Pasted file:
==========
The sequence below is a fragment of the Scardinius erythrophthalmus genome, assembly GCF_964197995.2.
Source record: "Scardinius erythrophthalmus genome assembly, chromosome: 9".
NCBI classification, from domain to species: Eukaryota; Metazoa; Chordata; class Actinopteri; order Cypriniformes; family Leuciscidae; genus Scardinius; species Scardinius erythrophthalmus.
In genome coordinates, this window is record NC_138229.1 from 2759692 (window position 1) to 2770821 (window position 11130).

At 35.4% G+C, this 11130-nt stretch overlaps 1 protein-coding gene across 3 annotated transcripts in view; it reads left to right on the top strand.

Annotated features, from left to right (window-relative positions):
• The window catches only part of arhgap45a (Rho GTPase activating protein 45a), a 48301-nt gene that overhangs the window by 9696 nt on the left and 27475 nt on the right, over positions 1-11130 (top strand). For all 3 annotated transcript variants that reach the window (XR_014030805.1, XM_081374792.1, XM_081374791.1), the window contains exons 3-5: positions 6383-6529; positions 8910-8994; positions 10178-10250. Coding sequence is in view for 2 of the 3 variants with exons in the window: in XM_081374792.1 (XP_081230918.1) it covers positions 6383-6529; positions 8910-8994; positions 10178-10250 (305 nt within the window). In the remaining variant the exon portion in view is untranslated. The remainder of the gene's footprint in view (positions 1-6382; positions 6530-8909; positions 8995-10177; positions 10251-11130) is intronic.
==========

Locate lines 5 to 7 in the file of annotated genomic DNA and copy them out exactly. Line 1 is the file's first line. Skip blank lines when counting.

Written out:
At 35.4% G+C, this 11130-nt stretch overlaps 1 protein-coding gene across 3 annotated transcripts in view; it reads left to right on the top strand.

Annotated features, from left to right (window-relative positions):
• The window catches only part of arhgap45a (Rho GTPase activating protein 45a), a 48301-nt gene that overhangs the window by 9696 nt on the left and 27475 nt on the right, over positions 1-11130 (top strand). For all 3 annotated transcript variants that reach the window (XR_014030805.1, XM_081374792.1, XM_081374791.1), the window contains exons 3-5: positions 6383-6529; positions 8910-8994; positions 10178-10250. Coding sequence is in view for 2 of the 3 variants with exons in the window: in XM_081374792.1 (XP_081230918.1) it covers positions 6383-6529; positions 8910-8994; positions 10178-10250 (305 nt within the window). In the remaining variant the exon portion in view is untranslated. The remainder of the gene's footprint in view (positions 1-6382; positions 6530-8909; positions 8995-10177; positions 10251-11130) is intronic.